Recently the High Court published its definitive Guide to Judicial Settlement Conferences – a welcome clarification for what has been an uncertain area of High Court procedure for sometime.
Judicial involvement in the settlement process can be at two stages – first in the lead up to trial and second, during the trial itself by consent. In addition, the judge can refer a matter to private mediation by consent.
The takeaway from the guide is that judges will not express a view in the nature of an interim judgement or ruling on the case and will not be involved in caucusing providing clarity after a variety of approaches from different judicial officers around the country for some years now.
While the judge will not provide an evaluation or an opinion of the successful outcome of the litigation, the judge may invite the parties to consider important aspects of the case so that the parties’ evaluation is comprehensive.
Given that many litigants embrace judicial settlement conferences because the process provides an authoritative facilitator who could provide a steer as to what might happen at trial, this may not be welcome in all quarters, especially those who go to a JSC because they have a strong case.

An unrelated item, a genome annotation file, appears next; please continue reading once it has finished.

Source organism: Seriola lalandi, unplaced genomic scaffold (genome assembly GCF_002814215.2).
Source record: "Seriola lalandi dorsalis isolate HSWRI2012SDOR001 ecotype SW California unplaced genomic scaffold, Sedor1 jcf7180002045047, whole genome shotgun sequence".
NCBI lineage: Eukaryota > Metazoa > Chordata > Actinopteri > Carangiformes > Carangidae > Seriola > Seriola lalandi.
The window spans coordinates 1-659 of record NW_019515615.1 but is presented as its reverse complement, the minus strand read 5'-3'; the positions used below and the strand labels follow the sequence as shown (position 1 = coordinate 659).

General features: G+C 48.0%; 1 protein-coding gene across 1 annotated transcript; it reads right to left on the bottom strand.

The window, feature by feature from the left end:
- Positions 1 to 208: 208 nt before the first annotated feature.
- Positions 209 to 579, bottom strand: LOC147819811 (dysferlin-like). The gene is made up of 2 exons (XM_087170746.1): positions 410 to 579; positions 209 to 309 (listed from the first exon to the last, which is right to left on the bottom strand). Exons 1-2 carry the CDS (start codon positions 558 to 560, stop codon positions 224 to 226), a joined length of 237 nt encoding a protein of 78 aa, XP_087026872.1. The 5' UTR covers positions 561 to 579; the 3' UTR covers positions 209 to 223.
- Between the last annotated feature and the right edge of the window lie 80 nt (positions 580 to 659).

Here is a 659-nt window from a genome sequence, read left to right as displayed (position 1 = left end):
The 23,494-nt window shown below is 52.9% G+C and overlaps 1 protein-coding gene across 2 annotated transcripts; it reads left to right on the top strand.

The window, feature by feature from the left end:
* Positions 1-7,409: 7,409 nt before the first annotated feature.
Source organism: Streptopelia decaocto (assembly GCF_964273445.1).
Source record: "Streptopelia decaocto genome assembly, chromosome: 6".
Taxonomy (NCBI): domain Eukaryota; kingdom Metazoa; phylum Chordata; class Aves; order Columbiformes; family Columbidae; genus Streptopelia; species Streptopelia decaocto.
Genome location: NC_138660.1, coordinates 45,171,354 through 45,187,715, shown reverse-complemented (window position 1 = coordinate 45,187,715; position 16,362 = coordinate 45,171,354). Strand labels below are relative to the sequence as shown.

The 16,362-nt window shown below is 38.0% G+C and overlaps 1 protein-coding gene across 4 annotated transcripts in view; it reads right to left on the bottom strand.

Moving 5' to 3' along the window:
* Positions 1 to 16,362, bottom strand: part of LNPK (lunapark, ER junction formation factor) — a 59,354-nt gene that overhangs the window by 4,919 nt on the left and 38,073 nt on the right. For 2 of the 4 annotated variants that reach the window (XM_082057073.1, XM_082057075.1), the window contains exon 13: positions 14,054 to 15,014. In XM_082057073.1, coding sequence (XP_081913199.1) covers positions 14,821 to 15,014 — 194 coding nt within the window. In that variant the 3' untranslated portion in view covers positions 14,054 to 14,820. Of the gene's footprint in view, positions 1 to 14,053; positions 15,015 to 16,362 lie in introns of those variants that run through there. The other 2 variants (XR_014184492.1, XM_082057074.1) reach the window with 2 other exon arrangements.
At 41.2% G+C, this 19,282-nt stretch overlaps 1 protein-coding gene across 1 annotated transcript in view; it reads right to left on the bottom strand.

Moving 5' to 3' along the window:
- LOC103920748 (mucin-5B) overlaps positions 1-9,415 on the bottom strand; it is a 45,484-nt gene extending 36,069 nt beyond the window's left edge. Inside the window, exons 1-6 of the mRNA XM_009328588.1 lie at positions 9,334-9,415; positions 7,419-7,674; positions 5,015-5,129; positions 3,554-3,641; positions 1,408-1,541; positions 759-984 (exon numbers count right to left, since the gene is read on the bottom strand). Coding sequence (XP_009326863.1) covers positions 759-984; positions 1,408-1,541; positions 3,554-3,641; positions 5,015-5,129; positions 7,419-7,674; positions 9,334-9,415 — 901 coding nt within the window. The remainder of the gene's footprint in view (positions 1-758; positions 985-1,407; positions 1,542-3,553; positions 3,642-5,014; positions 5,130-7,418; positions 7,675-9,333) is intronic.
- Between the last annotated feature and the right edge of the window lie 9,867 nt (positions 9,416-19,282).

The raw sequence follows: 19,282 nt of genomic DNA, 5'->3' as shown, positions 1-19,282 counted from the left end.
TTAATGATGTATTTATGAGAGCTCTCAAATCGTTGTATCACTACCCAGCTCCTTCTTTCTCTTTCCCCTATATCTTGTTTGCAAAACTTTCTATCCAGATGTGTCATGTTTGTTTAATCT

In terms of actual process, the guide does not lay down any bright lines – practitioners will still need to adapt to the judge/associate judge on the day – some will do no more than introduce the process and take the “leave the parties to it – I’m in my chambers if you need me” kind of approach while others will be much more hands-on, promote case openings and risk assessment in the usual way and may even be involved in the negotiation itself.
All this presupposes that it is appropriate for judicial officers to be involved in the settlement of cases before the court – a role that, in the writer’s view, risks blurring the court’s franchise – but I suspect that ship has sailed long ago. read more…